Jackson Carrasco, Zero Waste Intern
With the holidays racing towards us, don’t forget to practice zero waste in your gift giving and cooking this season! Zero waste practices can help us reduce our ecological footprint—our individual environmental impact from using natural resources of the earth.
Though you may not be Gordon Ramsey, your cooking skills can still be complemented by sustainable zero waste practices. In the kitchen, local meats such as turkey can be purchased to forgo the carbon emissions produced by importing goods. Refrigerator trucks emit carbon dioxide and other air pollutants as they burn fossil fuels and carry your dinner to the local supermarket.
Plastic packaging is mostly petroleum based, carbon intensive to produce, and will exist on earth long after you are gone. Explore your local farmer’s market for fresh, unpackaged, local fruits and vegetables. Lean away from pre-packaged goods and utilize the bulk section of your local co-op for constructing side dishes and desserts. Here, various ingredients can be purchased for your famous pumpkin pie, tamales, or fruit cake using reusable containers.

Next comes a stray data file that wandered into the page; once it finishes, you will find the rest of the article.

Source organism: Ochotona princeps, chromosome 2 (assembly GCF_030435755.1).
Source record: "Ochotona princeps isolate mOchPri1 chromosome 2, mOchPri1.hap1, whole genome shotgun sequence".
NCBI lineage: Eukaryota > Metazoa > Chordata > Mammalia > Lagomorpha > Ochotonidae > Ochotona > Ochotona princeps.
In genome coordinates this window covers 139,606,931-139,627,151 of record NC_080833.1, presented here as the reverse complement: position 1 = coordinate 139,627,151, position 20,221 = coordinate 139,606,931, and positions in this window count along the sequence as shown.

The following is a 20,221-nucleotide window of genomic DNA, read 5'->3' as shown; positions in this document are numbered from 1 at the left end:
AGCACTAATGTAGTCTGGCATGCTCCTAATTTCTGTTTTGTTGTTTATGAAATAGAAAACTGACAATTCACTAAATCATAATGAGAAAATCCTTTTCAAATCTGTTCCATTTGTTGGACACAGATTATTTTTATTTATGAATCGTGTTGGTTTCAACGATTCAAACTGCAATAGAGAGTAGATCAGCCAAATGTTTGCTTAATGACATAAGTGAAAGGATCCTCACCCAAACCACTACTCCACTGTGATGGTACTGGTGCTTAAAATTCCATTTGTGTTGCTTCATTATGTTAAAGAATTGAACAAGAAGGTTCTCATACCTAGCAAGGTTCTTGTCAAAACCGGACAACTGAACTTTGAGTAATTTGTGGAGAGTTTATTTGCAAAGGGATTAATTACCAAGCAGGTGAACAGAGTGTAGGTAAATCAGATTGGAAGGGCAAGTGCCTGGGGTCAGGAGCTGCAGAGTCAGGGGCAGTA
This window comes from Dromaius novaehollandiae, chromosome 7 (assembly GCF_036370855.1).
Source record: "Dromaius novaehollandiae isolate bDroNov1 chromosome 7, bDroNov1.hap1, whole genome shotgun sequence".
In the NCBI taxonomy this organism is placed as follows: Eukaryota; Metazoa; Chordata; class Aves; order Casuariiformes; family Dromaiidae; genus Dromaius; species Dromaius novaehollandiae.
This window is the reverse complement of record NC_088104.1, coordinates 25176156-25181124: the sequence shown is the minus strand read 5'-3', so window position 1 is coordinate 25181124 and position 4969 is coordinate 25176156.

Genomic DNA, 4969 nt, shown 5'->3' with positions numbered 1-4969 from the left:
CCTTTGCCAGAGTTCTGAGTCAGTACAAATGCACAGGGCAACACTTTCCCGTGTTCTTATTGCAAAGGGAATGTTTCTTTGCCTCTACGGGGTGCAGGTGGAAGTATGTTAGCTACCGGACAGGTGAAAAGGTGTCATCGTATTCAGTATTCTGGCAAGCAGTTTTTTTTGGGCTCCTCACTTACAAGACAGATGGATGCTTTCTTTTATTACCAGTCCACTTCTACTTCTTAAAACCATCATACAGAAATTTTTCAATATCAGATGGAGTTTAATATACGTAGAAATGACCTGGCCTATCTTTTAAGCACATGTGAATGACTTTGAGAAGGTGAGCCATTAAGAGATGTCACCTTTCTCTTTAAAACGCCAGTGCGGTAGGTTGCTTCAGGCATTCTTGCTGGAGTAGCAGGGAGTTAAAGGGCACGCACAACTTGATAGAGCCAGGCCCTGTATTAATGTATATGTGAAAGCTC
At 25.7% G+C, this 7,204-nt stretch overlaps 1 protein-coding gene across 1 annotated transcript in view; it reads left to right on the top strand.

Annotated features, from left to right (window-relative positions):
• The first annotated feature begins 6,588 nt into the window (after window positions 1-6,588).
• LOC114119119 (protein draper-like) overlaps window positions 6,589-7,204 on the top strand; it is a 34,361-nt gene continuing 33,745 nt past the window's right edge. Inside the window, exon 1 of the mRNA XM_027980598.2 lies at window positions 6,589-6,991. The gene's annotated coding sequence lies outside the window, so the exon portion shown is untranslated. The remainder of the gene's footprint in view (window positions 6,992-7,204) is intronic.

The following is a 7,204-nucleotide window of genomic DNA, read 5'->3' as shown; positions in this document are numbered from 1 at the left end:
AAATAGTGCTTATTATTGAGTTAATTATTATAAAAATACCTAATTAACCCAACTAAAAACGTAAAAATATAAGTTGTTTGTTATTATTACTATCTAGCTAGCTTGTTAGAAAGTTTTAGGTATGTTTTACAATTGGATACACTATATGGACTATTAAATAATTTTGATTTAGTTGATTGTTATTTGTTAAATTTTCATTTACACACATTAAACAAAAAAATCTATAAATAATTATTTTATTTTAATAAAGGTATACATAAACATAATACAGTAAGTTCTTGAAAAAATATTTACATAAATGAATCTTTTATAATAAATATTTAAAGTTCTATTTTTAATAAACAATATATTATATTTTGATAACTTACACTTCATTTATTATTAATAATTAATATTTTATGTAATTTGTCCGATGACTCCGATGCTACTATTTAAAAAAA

At the dinner table, do without all of the single use plastic dishes and utensils. Raise your level of class, and make good use of grandma’s fine china and silverware. Reusable cups or mason jars can be used for your devout beverage of choice when on the go.
During the season of giving, take into account zero waste practice in selecting gifts for your family, friends, co-workers, and estranged in-laws. Rather than giving a physical object, give an experience to a loved one. Experiences like concert tickets, a trip to the beach, or a season lift ticket can reduce the amount of physical “stuff” we give away. Subscriptions to online magazines, movie streaming platforms, or music streaming services can also serve as an alternative to a physical gift.
If you do decide to gift a physical object, take a few things into account:
1) Where did it come from? 2) How was it made? 3) Where will it end up at the end of its life?
If you consider these three questions while selecting a gift,
you can analyze resource impacts, the object’s contribution to landfills, and the overall ethics of the purchase—which will help you choose a gift that will have the least amount of negative impacts for our planet.
If you wrap gifts, don’t forget that conventional wrapping paper tacks on extra waste to the gift (not to mention extra time). Who needs wrapping paper anyway? Break the social constructs of the season and give away an unwrapped gift. Or, if you aren’t feeling so daring, use a reusable gift bag.
Whatever your holiday season entails, don’t forget to weave in environmentally sustainable practices wherever you can to prevent holiday waste!